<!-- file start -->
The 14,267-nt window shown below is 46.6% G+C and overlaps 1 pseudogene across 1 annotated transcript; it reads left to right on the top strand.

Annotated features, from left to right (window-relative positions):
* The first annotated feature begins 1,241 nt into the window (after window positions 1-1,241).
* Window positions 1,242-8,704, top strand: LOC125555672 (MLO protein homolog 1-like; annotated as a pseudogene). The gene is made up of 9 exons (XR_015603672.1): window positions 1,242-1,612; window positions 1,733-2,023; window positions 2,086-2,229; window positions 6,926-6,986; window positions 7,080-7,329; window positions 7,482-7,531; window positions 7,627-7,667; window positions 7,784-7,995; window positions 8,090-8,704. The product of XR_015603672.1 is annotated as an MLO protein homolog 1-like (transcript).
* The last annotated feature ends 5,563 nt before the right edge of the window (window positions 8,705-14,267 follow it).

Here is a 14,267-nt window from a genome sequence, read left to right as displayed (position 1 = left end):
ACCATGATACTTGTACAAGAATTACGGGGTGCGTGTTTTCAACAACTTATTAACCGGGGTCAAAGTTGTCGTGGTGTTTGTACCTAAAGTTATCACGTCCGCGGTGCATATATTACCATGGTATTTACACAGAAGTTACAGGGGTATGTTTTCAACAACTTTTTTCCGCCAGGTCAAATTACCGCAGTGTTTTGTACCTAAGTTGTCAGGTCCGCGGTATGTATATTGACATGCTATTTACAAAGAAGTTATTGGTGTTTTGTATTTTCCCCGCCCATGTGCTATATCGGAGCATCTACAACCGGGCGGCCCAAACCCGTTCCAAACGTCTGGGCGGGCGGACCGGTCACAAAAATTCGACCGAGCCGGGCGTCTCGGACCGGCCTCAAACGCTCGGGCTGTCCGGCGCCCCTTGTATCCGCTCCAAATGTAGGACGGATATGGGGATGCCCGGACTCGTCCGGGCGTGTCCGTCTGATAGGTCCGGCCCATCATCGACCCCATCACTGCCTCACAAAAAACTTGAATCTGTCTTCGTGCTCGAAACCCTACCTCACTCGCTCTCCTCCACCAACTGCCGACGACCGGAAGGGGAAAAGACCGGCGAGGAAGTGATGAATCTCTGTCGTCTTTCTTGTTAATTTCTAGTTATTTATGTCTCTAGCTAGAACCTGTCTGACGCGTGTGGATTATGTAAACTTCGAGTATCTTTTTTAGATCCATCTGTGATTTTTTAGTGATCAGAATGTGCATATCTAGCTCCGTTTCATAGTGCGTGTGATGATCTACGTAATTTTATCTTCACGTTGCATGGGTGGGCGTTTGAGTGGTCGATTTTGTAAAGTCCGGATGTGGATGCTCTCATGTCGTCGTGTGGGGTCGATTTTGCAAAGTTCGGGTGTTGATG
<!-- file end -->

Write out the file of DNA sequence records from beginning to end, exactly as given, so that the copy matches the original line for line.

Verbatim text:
The 14,267-nt window shown below is 46.6% G+C and overlaps 1 pseudogene across 1 annotated transcript; it reads left to right on the top strand.

Annotated features, from left to right (window-relative positions):
* The first annotated feature begins 1,241 nt into the window (after window positions 1-1,241).
* Window positions 1,242-8,704, top strand: LOC125555672 (MLO protein homolog 1-like; annotated as a pseudogene). The gene is made up of 9 exons (XR_015603672.1): window positions 1,242-1,612; window positions 1,733-2,023; window positions 2,086-2,229; window positions 6,926-6,986; window positions 7,080-7,329; window positions 7,482-7,531; window positions 7,627-7,667; window positions 7,784-7,995; window positions 8,090-8,704. The product of XR_015603672.1 is annotated as an MLO protein homolog 1-like (transcript).
* The last annotated feature ends 5,563 nt before the right edge of the window (window positions 8,705-14,267 follow it).

Here is a 14,267-nt window from a genome sequence, read left to right as displayed (position 1 = left end):
ACCATGATACTTGTACAAGAATTACGGGGTGCGTGTTTTCAACAACTTATTAACCGGGGTCAAAGTTGTCGTGGTGTTTGTACCTAAAGTTATCACGTCCGCGGTGCATATATTACCATGGTATTTACACAGAAGTTACAGGGGTATGTTTTCAACAACTTTTTTCCGCCAGGTCAAATTACCGCAGTGTTTTGTACCTAAGTTGTCAGGTCCGCGGTATGTATATTGACATGCTATTTACAAAGAAGTTATTGGTGTTTTGTATTTTCCCCGCCCATGTGCTATATCGGAGCATCTACAACCGGGCGGCCCAAACCCGTTCCAAACGTCTGGGCGGGCGGACCGGTCACAAAAATTCGACCGAGCCGGGCGTCTCGGACCGGCCTCAAACGCTCGGGCTGTCCGGCGCCCCTTGTATCCGCTCCAAATGTAGGACGGATATGGGGATGCCCGGACTCGTCCGGGCGTGTCCGTCTGATAGGTCCGGCCCATCATCGACCCCATCACTGCCTCACAAAAAACTTGAATCTGTCTTCGTGCTCGAAACCCTACCTCACTCGCTCTCCTCCACCAACTGCCGACGACCGGAAGGGGAAAAGACCGGCGAGGAAGTGATGAATCTCTGTCGTCTTTCTTGTTAATTTCTAGTTATTTATGTCTCTAGCTAGAACCTGTCTGACGCGTGTGGATTATGTAAACTTCGAGTATCTTTTTTAGATCCATCTGTGATTTTTTAGTGATCAGAATGTGCATATCTAGCTCCGTTTCATAGTGCGTGTGATGATCTACGTAATTTTATCTTCACGTTGCATGGGTGGGCGTTTGAGTGGTCGATTTTGTAAAGTCCGGATGTGGATGCTCTCATGTCGTCGTGTGGGGTCGATTTTGCAAAGTTCGGGTGTTGATG